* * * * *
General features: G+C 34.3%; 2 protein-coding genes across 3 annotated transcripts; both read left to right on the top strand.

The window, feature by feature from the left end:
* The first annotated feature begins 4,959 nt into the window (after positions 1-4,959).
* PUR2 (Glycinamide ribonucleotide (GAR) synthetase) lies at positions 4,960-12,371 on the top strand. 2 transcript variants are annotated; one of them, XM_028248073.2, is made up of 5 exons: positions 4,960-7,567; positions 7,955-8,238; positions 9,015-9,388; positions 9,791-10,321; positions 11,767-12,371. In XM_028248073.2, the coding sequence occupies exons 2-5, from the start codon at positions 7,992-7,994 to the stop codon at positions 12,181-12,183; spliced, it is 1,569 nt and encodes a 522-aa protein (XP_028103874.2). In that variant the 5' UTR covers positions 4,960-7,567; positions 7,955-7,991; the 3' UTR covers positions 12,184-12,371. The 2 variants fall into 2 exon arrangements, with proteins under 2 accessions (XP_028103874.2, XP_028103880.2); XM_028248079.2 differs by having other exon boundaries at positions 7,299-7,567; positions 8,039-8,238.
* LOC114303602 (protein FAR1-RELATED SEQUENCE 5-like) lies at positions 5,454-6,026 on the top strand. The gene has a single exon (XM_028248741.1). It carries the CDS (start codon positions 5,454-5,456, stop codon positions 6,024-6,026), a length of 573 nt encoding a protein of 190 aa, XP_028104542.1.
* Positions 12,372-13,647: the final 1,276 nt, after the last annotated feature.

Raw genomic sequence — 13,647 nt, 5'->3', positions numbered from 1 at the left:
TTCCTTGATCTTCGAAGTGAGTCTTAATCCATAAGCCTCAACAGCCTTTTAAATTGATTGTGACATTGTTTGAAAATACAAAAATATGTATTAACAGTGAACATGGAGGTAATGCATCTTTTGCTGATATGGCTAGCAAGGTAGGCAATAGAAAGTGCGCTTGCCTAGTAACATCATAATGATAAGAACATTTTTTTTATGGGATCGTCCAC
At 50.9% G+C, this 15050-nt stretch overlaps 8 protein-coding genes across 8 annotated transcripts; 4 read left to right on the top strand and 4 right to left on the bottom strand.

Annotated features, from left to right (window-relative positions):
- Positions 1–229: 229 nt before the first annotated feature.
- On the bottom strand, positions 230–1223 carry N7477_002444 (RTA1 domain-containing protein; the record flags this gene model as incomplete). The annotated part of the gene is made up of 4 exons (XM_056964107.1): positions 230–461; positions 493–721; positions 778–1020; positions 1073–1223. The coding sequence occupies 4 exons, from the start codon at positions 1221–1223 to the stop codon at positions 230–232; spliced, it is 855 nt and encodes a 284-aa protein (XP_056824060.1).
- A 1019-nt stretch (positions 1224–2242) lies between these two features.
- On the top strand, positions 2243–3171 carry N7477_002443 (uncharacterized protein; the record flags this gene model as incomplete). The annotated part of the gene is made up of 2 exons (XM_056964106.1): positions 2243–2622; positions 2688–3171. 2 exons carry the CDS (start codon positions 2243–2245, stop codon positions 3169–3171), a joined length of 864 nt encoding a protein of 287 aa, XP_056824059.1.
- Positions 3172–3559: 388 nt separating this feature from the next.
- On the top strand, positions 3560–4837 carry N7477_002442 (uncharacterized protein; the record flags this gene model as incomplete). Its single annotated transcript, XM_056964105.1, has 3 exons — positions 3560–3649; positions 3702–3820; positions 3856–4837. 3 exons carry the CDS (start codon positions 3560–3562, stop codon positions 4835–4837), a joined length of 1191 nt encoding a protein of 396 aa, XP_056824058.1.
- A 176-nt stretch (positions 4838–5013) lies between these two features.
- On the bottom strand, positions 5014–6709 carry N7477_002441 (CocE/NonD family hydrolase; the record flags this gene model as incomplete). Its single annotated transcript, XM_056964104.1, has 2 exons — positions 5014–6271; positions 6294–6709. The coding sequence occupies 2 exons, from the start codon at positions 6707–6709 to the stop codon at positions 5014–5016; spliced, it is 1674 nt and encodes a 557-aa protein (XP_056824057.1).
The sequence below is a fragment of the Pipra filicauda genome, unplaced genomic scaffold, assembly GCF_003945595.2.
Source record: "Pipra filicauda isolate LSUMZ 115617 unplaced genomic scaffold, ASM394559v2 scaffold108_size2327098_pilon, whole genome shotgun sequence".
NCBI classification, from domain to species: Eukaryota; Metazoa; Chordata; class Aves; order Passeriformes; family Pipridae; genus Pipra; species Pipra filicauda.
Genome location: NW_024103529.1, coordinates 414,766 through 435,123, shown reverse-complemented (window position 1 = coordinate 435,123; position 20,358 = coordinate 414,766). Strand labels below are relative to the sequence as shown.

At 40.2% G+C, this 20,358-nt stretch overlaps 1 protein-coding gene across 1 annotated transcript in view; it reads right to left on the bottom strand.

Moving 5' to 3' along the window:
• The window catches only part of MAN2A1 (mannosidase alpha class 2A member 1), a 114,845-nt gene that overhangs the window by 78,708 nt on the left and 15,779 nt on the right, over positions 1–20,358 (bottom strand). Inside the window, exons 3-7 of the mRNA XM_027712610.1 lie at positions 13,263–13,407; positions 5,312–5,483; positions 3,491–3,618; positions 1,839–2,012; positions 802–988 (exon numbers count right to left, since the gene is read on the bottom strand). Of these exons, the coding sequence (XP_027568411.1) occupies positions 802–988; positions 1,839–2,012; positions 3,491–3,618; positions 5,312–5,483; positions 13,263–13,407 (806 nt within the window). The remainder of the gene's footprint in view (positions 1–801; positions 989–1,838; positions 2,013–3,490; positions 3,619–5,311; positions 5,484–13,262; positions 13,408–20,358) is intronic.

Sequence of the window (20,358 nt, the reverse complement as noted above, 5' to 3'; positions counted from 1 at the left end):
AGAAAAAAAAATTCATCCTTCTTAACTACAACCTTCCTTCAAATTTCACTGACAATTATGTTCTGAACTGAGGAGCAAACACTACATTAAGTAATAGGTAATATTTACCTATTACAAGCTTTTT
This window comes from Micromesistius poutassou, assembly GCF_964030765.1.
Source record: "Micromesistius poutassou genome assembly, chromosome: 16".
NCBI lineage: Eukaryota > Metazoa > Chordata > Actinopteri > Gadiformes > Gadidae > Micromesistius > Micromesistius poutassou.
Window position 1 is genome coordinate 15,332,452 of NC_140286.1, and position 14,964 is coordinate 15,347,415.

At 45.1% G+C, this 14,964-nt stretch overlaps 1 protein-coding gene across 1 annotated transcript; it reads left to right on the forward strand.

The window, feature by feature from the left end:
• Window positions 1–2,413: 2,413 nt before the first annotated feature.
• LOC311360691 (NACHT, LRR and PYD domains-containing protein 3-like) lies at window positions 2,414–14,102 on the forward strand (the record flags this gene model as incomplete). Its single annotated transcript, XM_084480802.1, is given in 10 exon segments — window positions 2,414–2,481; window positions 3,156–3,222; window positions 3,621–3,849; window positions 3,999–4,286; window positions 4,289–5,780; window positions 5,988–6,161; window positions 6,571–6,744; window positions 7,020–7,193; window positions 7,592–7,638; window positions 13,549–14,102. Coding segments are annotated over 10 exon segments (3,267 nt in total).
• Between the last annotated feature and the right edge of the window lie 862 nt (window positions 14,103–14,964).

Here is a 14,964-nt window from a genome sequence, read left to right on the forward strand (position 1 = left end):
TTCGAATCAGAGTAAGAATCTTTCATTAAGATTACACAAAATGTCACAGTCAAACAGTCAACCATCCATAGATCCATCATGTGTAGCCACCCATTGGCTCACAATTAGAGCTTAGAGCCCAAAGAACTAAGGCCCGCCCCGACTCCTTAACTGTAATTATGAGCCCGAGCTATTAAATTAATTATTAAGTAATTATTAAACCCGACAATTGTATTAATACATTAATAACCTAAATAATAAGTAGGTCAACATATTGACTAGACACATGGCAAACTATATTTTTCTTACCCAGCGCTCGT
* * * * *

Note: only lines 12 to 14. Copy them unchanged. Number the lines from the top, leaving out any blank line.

- On the bottom strand, positions 230–1223 carry N7477_002444 (RTA1 domain-containing protein; the record flags this gene model as incomplete). The annotated part of the gene is made up of 4 exons (XM_056964107.1): positions 230–461; positions 493–721; positions 778–1020; positions 1073–1223. The coding sequence occupies 4 exons, from the start codon at positions 1221–1223 to the stop codon at positions 230–232; spliced, it is 855 nt and encodes a 284-aa protein (XP_056824060.1).
- A 1019-nt stretch (positions 1224–2242) lies between these two features.
- On the top strand, positions 2243–3171 carry N7477_002443 (uncharacterized protein; the record flags this gene model as incomplete). The annotated part of the gene is made up of 2 exons (XM_056964106.1): positions 2243–2622; positions 2688–3171. 2 exons carry the CDS (start codon positions 2243–2245, stop codon positions 3169–3171), a joined length of 864 nt encoding a protein of 287 aa, XP_056824059.1.